Saturday, March 12, 2011

The Gender Telling Game

One of the things that puts me in a good mood is getting stuff done. This week I have been getting stuff done.

As I said in the last post, I've been working on my novel again, and it's really going well. In fact, today I finally finished all the plot and backstory questions I had (which takes a very long time - the answer to one question asks five more), and I created a detailed timeline of my world's history. For the first time in a while, I'm not sure what to do next.

Which is great. It means I'm back onto sorting out the main plot.

But anyway, they great thing is that even when I wasn't winning epicly on my novel, I was still getting stuff done. Bi-winning, people. I win here, I win there, I win everywhere.

On Tuesday, I did no work on my story (and I spent almost the whole day on my computer), but I accomplished the following things:
  • I wrote a blog post.
  • I doubled the amount of followers I have on my blog.
  • I doubled the amount of blogs I follow (probably more like tripled).
  • I met another teenage writer online.
  • Tidied half my room.
  • Did lots of uber cool things and got stuff done.
  • Cut my fingernails.
And the last point makes me remember I certain story ... :

Last year I was in the cast for the school production. Actually it was between two schools, which means that I got to meet heaps of cool people. One of those people was Erin Crowther.

She introduced me to the Gender Telling Game, which tells you if you are a guy or girl depending on how you check your fingernails, and how you look at the bottom of your shoe. This was the information Erin gave me:

And I remembered it.

Last week, I went shovelling with her and some other people I didn't know. They brought up the game without naming it, and asked me to look at my foot.

I did.

They asked me to look at my nails.

I did.

They started laughing. "HE'S A CHICK! HAHAHA!"

My palms started sweating. My heart pounded furiously. The world was drowned out by the myriad of thoughts flooding my brain. Wave upon wave crashed down on me. Had I done it wrong? Had my memory failed me? No ... not as far as I knew. I had held my hand out in front of me, just as Erin had told me to do a year earlier.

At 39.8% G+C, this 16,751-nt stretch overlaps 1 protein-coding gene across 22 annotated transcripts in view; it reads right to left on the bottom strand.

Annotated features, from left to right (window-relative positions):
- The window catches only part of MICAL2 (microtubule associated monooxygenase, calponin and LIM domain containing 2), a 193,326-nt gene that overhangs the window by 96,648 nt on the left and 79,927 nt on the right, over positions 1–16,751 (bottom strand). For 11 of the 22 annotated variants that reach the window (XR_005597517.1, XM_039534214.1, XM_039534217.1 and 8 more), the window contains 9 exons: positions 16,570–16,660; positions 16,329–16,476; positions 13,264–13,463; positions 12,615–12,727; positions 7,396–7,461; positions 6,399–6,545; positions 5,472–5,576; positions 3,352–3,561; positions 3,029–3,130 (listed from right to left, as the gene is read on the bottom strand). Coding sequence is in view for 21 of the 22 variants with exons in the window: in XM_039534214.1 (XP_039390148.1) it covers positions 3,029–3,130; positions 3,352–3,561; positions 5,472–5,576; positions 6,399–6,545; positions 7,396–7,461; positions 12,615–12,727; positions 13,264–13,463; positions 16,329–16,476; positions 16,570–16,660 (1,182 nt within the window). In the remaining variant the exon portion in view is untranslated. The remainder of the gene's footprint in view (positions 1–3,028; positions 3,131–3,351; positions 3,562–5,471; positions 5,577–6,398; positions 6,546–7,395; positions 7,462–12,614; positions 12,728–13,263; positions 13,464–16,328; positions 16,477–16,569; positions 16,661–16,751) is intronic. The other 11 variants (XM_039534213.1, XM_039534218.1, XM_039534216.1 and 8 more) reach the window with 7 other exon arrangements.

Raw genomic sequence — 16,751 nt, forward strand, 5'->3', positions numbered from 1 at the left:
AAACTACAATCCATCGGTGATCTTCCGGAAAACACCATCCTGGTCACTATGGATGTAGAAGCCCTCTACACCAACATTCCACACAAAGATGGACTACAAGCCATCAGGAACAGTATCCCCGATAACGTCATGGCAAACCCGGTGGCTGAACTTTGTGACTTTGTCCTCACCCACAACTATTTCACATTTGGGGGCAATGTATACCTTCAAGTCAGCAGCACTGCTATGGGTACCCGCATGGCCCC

I voiced my confusion, to which they replied with some startling information:

MY MIND WAS BLOWN. I had been given false information. By Erin. And now I was not know as "Nick" to these people, which is in fact my name, but as the girl. ... And so I blame you, Erin Crowther, for bad first impressions. I will never be able to make that first impression again. Never.

That is the story. I promise, it sounded a lot cooler in my head.

Anyway, in conclusion, I'd just like to fulfill my promise and say that Erin is fully awesomesauce, despite her absolute, complete and utter failure to give me correct information.

And concluding my conclusion, this story makes me think that, somehow, there must be a better way to tell the gender of a person. ... Somehow.


  1. Well your story is kind of wrong because you were told which cue relates to which gender. If, for example, you were never told which is which would you have looked at your fingernails like that? it's actually'd be startled at how accurate this test is. Especially for the feet one..

  2. Yea exactly. So tell me how that makes the story wrong?

  3. I look at my foot in the front and I'm a girl.

  4. Obviously it isn't that accurate, then - I'm glad someone agrees with me! :)


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